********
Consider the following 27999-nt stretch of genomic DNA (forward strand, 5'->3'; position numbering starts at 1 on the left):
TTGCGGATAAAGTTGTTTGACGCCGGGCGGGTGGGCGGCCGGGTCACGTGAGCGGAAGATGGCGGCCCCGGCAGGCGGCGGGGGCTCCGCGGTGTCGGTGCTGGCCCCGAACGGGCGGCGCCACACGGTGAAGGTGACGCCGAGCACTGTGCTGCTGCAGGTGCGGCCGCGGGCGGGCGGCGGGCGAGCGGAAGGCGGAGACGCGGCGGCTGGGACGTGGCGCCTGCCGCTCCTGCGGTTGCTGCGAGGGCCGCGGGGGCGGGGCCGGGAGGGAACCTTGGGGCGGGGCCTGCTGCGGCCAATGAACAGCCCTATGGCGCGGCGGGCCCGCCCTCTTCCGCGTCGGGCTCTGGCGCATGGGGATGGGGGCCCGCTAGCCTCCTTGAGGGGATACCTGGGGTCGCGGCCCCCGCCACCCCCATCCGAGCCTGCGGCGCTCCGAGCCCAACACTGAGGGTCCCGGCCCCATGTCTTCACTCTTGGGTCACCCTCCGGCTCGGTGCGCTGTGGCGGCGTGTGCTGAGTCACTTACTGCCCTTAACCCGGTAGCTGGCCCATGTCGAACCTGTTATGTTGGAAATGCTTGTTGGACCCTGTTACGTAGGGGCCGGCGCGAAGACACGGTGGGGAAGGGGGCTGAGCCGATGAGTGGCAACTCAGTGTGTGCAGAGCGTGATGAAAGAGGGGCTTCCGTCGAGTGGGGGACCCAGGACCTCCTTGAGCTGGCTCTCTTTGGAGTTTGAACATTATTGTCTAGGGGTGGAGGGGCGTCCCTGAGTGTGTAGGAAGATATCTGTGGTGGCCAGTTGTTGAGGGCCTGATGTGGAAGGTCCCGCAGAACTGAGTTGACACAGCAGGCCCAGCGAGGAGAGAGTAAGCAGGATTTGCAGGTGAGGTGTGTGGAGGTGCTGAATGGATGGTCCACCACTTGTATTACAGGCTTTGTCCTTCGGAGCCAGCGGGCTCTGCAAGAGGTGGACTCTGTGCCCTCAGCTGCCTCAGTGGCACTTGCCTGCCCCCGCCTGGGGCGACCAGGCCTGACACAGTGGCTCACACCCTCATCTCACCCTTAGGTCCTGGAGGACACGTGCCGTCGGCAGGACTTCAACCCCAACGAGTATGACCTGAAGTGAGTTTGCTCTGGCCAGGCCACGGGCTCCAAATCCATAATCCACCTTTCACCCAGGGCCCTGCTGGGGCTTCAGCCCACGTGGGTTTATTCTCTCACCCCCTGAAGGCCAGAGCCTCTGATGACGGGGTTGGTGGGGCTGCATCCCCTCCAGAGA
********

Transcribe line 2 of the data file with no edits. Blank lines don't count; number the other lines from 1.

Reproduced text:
TTGCGGATAAAGTTGTTTGACGCCGGGCGGGTGGGCGGCCGGGTCACGTGAGCGGAAGATGGCGGCCCCGGCAGGCGGCGGGGGCTCCGCGGTGTCGGTGCTGGCCCCGAACGGGCGGCGCCACACGGTGAAGGTGACGCCGAGCACTGTGCTGCTGCAGGTGCGGCCGCGGGCGGGCGGCGGGCGAGCGGAAGGCGGAGACGCGGCGGCTGGGACGTGGCGCCTGCCGCTCCTGCGGTTGCTGCGAGGGCCGCGGGGGCGGGGCCGGGAGGGAACCTTGGGGCGGGGCCTGCTGCGGCCAATGAACAGCCCTATGGCGCGGCGGGCCCGCCCTCTTCCGCGTCGGGCTCTGGCGCATGGGGATGGGGGCCCGCTAGCCTCCTTGAGGGGATACCTGGGGTCGCGGCCCCCGCCACCCCCATCCGAGCCTGCGGCGCTCCGAGCCCAACACTGAGGGTCCCGGCCCCATGTCTTCACTCTTGGGTCACCCTCCGGCTCGGTGCGCTGTGGCGGCGTGTGCTGAGTCACTTACTGCCCTTAACCCGGTAGCTGGCCCATGTCGAACCTGTTATGTTGGAAATGCTTGTTGGACCCTGTTACGTAGGGGCCGGCGCGAAGACACGGTGGGGAAGGGGGCTGAGCCGATGAGTGGCAACTCAGTGTGTGCAGAGCGTGATGAAAGAGGGGCTTCCGTCGAGTGGGGGACCCAGGACCTCCTTGAGCTGGCTCTCTTTGGAGTTTGAACATTATTGTCTAGGGGTGGAGGGGCGTCCCTGAGTGTGTAGGAAGATATCTGTGGTGGCCAGTTGTTGAGGGCCTGATGTGGAAGGTCCCGCAGAACTGAGTTGACACAGCAGGCCCAGCGAGGAGAGAGTAAGCAGGATTTGCAGGTGAGGTGTGTGGAGGTGCTGAATGGATGGTCCACCACTTGTATTACAGGCTTTGTCCTTCGGAGCCAGCGGGCTCTGCAAGAGGTGGACTCTGTGCCCTCAGCTGCCTCAGTGGCACTTGCCTGCCCCCGCCTGGGGCGACCAGGCCTGACACAGTGGCTCACACCCTCATCTCACCCTTAGGTCCTGGAGGACACGTGCCGTCGGCAGGACTTCAACCCCAACGAGTATGACCTGAAGTGAGTTTGCTCTGGCCAGGCCACGGGCTCCAAATCCATAATCCACCTTTCACCCAGGGCCCTGCTGGGGCTTCAGCCCACGTGGGTTTATTCTCTCACCCCCTGAAGGCCAGAGCCTCTGATGACGGGGTTGGTGGGGCTGCATCCCCTCCAGAGA